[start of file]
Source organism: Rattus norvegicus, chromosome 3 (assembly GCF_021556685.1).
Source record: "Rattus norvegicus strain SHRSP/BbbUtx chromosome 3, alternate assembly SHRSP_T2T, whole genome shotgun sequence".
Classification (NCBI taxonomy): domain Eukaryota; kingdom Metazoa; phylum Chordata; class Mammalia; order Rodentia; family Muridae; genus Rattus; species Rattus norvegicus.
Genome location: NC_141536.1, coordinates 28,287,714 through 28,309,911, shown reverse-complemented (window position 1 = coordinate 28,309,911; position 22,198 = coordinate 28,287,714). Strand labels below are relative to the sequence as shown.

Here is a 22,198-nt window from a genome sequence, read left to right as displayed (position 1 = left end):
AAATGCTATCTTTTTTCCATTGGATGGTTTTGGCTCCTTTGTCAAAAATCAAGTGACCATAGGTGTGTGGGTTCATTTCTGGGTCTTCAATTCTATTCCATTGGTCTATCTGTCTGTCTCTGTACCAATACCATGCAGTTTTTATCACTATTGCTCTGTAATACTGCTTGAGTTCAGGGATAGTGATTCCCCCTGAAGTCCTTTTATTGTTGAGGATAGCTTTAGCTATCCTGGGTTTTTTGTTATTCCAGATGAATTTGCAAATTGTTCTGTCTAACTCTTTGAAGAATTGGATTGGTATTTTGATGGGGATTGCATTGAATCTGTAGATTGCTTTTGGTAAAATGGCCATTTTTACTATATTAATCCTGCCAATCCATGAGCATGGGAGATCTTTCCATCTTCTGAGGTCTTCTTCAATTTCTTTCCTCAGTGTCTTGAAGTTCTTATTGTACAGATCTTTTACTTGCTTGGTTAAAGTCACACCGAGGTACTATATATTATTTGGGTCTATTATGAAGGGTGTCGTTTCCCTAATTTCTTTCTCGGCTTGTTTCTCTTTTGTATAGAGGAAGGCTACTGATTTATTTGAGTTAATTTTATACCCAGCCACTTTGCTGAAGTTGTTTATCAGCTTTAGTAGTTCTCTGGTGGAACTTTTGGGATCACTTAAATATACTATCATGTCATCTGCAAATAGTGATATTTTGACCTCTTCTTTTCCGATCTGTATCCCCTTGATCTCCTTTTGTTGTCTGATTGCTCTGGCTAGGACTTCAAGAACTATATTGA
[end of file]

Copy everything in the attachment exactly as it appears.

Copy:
Source organism: Rattus norvegicus, chromosome 3 (assembly GCF_021556685.1).
Source record: "Rattus norvegicus strain SHRSP/BbbUtx chromosome 3, alternate assembly SHRSP_T2T, whole genome shotgun sequence".
Classification (NCBI taxonomy): domain Eukaryota; kingdom Metazoa; phylum Chordata; class Mammalia; order Rodentia; family Muridae; genus Rattus; species Rattus norvegicus.
Genome location: NC_141536.1, coordinates 28,287,714 through 28,309,911, shown reverse-complemented (window position 1 = coordinate 28,309,911; position 22,198 = coordinate 28,287,714). Strand labels below are relative to the sequence as shown.

Here is a 22,198-nt window from a genome sequence, read left to right as displayed (position 1 = left end):
AAATGCTATCTTTTTTCCATTGGATGGTTTTGGCTCCTTTGTCAAAAATCAAGTGACCATAGGTGTGTGGGTTCATTTCTGGGTCTTCAATTCTATTCCATTGGTCTATCTGTCTGTCTCTGTACCAATACCATGCAGTTTTTATCACTATTGCTCTGTAATACTGCTTGAGTTCAGGGATAGTGATTCCCCCTGAAGTCCTTTTATTGTTGAGGATAGCTTTAGCTATCCTGGGTTTTTTGTTATTCCAGATGAATTTGCAAATTGTTCTGTCTAACTCTTTGAAGAATTGGATTGGTATTTTGATGGGGATTGCATTGAATCTGTAGATTGCTTTTGGTAAAATGGCCATTTTTACTATATTAATCCTGCCAATCCATGAGCATGGGAGATCTTTCCATCTTCTGAGGTCTTCTTCAATTTCTTTCCTCAGTGTCTTGAAGTTCTTATTGTACAGATCTTTTACTTGCTTGGTTAAAGTCACACCGAGGTACTATATATTATTTGGGTCTATTATGAAGGGTGTCGTTTCCCTAATTTCTTTCTCGGCTTGTTTCTCTTTTGTATAGAGGAAGGCTACTGATTTATTTGAGTTAATTTTATACCCAGCCACTTTGCTGAAGTTGTTTATCAGCTTTAGTAGTTCTCTGGTGGAACTTTTGGGATCACTTAAATATACTATCATGTCATCTGCAAATAGTGATATTTTGACCTCTTCTTTTCCGATCTGTATCCCCTTGATCTCCTTTTGTTGTCTGATTGCTCTGGCTAGGACTTCAAGAACTATATTGA